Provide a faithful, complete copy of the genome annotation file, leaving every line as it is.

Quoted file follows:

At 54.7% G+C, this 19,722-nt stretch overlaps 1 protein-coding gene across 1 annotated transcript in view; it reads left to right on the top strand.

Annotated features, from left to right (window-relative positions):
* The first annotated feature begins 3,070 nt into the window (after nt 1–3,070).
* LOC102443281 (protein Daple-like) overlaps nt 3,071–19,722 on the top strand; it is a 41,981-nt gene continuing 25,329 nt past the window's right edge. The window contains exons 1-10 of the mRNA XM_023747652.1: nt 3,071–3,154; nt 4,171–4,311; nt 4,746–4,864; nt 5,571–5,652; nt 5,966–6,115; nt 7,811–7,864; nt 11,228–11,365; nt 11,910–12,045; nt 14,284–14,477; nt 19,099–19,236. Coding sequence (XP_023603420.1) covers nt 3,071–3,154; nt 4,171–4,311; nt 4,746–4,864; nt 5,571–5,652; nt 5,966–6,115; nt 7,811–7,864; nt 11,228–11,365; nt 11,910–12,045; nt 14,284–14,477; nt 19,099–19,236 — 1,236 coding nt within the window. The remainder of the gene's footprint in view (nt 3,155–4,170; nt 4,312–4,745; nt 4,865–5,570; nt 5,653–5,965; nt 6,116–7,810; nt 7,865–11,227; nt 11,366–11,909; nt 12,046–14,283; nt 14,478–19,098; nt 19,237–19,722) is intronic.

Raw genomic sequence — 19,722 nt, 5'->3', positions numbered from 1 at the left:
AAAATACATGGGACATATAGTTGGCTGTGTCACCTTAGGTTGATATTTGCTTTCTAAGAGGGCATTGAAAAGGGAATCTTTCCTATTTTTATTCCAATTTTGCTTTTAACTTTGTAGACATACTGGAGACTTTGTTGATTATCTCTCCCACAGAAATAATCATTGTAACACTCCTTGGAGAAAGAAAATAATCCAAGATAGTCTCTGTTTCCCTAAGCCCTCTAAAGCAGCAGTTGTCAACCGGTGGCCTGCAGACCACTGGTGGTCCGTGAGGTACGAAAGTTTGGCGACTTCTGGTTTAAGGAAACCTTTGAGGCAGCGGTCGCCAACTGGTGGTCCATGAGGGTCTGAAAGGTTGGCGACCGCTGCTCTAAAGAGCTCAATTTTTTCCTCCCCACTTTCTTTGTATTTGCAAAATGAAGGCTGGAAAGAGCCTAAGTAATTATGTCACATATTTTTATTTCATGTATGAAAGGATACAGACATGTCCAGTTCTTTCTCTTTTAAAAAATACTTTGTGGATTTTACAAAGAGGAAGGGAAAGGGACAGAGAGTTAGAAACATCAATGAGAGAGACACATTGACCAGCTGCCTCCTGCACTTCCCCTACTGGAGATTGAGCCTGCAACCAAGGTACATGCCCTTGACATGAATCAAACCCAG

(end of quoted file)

At 54.7% G+C, this 19,722-nt stretch overlaps 1 protein-coding gene across 1 annotated transcript in view; it reads left to right on the top strand.

Annotated features, from left to right (window-relative positions):
* The first annotated feature begins 3,070 nt into the window (after nt 1–3,070).
* LOC102443281 (protein Daple-like) overlaps nt 3,071–19,722 on the top strand; it is a 41,981-nt gene continuing 25,329 nt past the window's right edge. The window contains exons 1-10 of the mRNA XM_023747652.1: nt 3,071–3,154; nt 4,171–4,311; nt 4,746–4,864; nt 5,571–5,652; nt 5,966–6,115; nt 7,811–7,864; nt 11,228–11,365; nt 11,910–12,045; nt 14,284–14,477; nt 19,099–19,236. Coding sequence (XP_023603420.1) covers nt 3,071–3,154; nt 4,171–4,311; nt 4,746–4,864; nt 5,571–5,652; nt 5,966–6,115; nt 7,811–7,864; nt 11,228–11,365; nt 11,910–12,045; nt 14,284–14,477; nt 19,099–19,236 — 1,236 coding nt within the window. The remainder of the gene's footprint in view (nt 3,155–4,170; nt 4,312–4,745; nt 4,865–5,570; nt 5,653–5,965; nt 6,116–7,810; nt 7,865–11,227; nt 11,366–11,909; nt 12,046–14,283; nt 14,478–19,098; nt 19,237–19,722) is intronic.

Raw genomic sequence — 19,722 nt, 5'->3', positions numbered from 1 at the left:
AAAATACATGGGACATATAGTTGGCTGTGTCACCTTAGGTTGATATTTGCTTTCTAAGAGGGCATTGAAAAGGGAATCTTTCCTATTTTTATTCCAATTTTGCTTTTAACTTTGTAGACATACTGGAGACTTTGTTGATTATCTCTCCCACAGAAATAATCATTGTAACACTCCTTGGAGAAAGAAAATAATCCAAGATAGTCTCTGTTTCCCTAAGCCCTCTAAAGCAGCAGTTGTCAACCGGTGGCCTGCAGACCACTGGTGGTCCGTGAGGTACGAAAGTTTGGCGACTTCTGGTTTAAGGAAACCTTTGAGGCAGCGGTCGCCAACTGGTGGTCCATGAGGGTCTGAAAGGTTGGCGACCGCTGCTCTAAAGAGCTCAATTTTTTCCTCCCCACTTTCTTTGTATTTGCAAAATGAAGGCTGGAAAGAGCCTAAGTAATTATGTCACATATTTTTATTTCATGTATGAAAGGATACAGACATGTCCAGTTCTTTCTCTTTTAAAAAATACTTTGTGGATTTTACAAAGAGGAAGGGAAAGGGACAGAGAGTTAGAAACATCAATGAGAGAGACACATTGACCAGCTGCCTCCTGCACTTCCCCTACTGGAGATTGAGCCTGCAACCAAGGTACATGCCCTTGACATGAATCAAACCCAG